You can use a cheap uC with built in 10bit ADC to get a decent impression of the DC voltage present by filtering out the AC first, you then turn that 10bit number into either a PWM signal with sufficient resolution, or as a frequency with a known formula (quite a bit harder in most cases, but eliminates the risk of PWM value 0x00 or 0xFF becoming DC again).

You can then put that on the other sound channel (i.e. Left if you use Right for the original signal) and combine that information with the AC signal you were getting to get the DC-coupled AC+DC signal.

Illustrated that looks like this:


simulate this circuit

But then, if you are using a MicroController and some programming, it's a small step of upgrading to an Arduino-Scope type of tool. I'd imagine some tutorial or ready-made thinger is out there around the $ 25 mark with 20kHz or above performance.

You can also use a LM/NE/LMC555-type multivibrator to get the PWM signal or a voltage controlled oscillator and still have no micro controllers in there.

To quickly explain anyway:

The op-amp buffers the signal. It will have to be able to go close to its negative supply on in and output, but many LM3** type op-amps will probably be okay for sub 20kHz signals.

The output is then put towards the capacitor C2, which stores the positive peaks, but because there is a resistor, it takes some time to charge, so this makes it slow to respond to frequencies above a certain point. It will also be discharged again by low valleys, but again through the resistor, because the ADC input doesn't take much current away. So the resistor and the capacitor average out the value into a sort of DC value. If you are measuring above 50Hz-ish the average will become more and more stable with these values. Of course, measuring DC will cost you some time now, because of the charging of C2.

The uC/NE555 turns the voltage it sees on the input into a PWM value, if you do that according to a fixed algorithm the PC can measure the AC signal on the left channel and re-calculate what the DC level must have been. With PWM it is quite important to use a low frequency, because PWM needs many higher frequencies to be seen correctly and the sound card can only see up to 22kHz, so maybe even as low as 100Hz for the PWM frequency. No problem, since C2 already makes the DC response a little bit slow. Don't go too low, o the Audio card might filter it out.

Of course D1 and D2 and R1 are there to clip the PWM signal from the MCU to protect the Left audio channel the same way D3 and D4 protect Right.

With some toying around and given a 10bit ADC in the scheme above (where you waste quite a bit of its range), you could still get 5mV or better of DC recognition over the 0.7V diode span on the signal after the potentiometer.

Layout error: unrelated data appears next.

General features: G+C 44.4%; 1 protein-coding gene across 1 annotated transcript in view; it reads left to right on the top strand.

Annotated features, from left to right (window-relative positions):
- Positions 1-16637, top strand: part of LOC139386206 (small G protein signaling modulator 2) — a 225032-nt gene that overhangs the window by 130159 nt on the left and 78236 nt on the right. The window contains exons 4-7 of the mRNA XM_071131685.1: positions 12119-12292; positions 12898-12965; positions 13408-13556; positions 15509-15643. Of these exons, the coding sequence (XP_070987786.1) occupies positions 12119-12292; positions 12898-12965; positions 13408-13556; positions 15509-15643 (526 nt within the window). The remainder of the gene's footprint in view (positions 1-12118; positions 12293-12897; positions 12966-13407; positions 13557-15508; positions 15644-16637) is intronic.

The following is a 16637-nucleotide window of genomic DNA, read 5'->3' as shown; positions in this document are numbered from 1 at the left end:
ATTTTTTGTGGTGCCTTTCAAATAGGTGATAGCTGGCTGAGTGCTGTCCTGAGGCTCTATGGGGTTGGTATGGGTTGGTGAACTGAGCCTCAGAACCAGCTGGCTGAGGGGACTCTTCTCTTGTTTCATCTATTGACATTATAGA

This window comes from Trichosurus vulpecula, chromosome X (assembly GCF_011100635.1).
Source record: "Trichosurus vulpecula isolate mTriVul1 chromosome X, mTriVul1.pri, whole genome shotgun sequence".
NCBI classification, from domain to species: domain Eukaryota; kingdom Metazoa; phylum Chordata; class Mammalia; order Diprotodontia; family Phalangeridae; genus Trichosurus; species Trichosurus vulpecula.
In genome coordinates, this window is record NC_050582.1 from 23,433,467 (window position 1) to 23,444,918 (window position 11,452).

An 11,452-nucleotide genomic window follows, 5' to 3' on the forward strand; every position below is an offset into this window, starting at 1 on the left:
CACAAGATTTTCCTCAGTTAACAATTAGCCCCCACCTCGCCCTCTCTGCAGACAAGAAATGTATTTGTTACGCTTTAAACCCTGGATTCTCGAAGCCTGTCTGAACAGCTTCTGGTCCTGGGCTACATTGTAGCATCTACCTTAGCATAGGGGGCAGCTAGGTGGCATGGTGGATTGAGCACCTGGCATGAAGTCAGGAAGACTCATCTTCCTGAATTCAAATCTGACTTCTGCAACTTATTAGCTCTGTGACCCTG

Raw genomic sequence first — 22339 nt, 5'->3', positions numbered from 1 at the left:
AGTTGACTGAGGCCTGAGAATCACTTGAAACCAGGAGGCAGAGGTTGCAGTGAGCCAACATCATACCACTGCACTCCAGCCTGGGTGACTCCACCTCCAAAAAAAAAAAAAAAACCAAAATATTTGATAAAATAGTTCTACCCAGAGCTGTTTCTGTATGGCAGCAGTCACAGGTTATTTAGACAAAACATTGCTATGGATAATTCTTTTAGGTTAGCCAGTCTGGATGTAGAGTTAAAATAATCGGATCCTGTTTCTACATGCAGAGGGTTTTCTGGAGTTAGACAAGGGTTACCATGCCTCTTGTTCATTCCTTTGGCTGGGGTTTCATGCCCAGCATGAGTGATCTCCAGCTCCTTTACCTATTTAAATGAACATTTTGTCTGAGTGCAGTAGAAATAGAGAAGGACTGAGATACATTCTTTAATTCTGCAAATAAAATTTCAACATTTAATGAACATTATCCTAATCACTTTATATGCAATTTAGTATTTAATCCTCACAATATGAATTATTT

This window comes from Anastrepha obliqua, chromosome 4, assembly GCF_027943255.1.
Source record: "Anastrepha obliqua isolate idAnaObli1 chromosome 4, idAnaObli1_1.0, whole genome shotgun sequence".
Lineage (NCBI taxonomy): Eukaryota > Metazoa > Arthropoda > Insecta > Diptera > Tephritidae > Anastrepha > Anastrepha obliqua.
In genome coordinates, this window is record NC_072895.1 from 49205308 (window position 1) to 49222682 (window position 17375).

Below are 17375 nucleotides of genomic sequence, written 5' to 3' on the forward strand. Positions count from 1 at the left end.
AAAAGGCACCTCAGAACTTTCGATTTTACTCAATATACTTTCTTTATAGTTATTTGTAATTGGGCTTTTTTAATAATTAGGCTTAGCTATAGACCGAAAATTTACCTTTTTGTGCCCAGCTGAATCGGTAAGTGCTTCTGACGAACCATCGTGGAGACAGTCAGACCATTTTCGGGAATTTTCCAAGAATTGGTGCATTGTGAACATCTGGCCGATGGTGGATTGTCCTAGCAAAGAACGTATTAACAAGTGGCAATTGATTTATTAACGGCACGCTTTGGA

EDIT: Chopping the signal:

If you want to measure DC and low frequency signals + DC with a sound card, you can chop it up:


simulate this circuit

You can power the inverter here with a USB voltage. (When you start connecting different ports to the same DIY toy, make sure you use old hardware that you can miss. It's easy to make a mistake the first few experiments)

A neater chopper would be (but will again require a balanced supply that you cannot get from the USB port):


simulate this circuit

This is neater, because now the Op-Amp acts as a buffer between the input and the chopper switches, so the input can't see the fluctuating current of the chopping, which will help prevent you causing oscillations where they would not be if you weren't measuring there.

But as said, you need a + and - voltage that can't come from the USB for safety reasons. You can supply the inverter with the same, although it is just a little beyond its power supply, but you can also power it with just the 3V. You should get a set of MOSFETS with a Vgt (gate threshold voltage) of 2.3V or below though.

Basically, when the output of the inverter goes high with respect to ground this will cause the MOSFET to conduct, then this also charges up C1 through R3. When the input of the Schmidt inverter crosses a given level upwards, it will toggle its output low, which will then draw the charge from the MOSFET gate and make it stop conducting. This will also discharge C1 through R3. Then when C1 crosses another, lower level downwards the output of the gate will go up again, starting all over again.

The Analogue signal will not go low enough for you to need two back-to-back MOSFETs, because the diodes are already clipping the signal, so for this one specific example you can also use just a normal single N-channel MOSFET with its source to ground.

You could also use MOSFETs differently to not need the protection diodes, but I feel this would go too far and would require a course in looking at datasheets to look for body-diode characteristics and much more fiddly stuff.

The last schematic offers a Chopped and un-Chopped output, so you can select for AC-coupled original signal, or Chopped AC+DC signal.